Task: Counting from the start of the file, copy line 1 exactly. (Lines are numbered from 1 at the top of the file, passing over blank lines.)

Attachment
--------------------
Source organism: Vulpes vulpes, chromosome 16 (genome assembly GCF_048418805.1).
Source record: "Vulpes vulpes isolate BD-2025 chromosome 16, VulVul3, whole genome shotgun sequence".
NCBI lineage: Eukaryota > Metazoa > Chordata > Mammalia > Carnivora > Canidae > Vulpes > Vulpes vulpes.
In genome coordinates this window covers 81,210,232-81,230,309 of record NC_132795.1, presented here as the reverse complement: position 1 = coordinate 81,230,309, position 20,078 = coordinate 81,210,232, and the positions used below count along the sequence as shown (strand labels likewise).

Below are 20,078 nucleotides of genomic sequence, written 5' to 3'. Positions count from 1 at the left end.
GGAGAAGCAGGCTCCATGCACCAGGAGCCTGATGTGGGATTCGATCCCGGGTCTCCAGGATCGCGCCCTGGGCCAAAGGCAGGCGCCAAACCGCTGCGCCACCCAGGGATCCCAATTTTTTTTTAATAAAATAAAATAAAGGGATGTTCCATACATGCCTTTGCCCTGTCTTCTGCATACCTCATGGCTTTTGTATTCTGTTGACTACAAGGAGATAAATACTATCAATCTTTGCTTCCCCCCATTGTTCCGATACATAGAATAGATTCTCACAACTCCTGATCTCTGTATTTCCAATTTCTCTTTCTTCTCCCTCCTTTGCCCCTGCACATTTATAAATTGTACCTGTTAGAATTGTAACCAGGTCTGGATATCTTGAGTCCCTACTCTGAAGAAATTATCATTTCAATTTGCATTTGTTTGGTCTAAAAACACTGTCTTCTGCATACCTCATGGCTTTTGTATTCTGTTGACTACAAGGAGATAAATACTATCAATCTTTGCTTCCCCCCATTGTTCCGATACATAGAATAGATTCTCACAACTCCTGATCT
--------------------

Source organism: Vulpes vulpes, chromosome 16 (genome assembly GCF_048418805.1).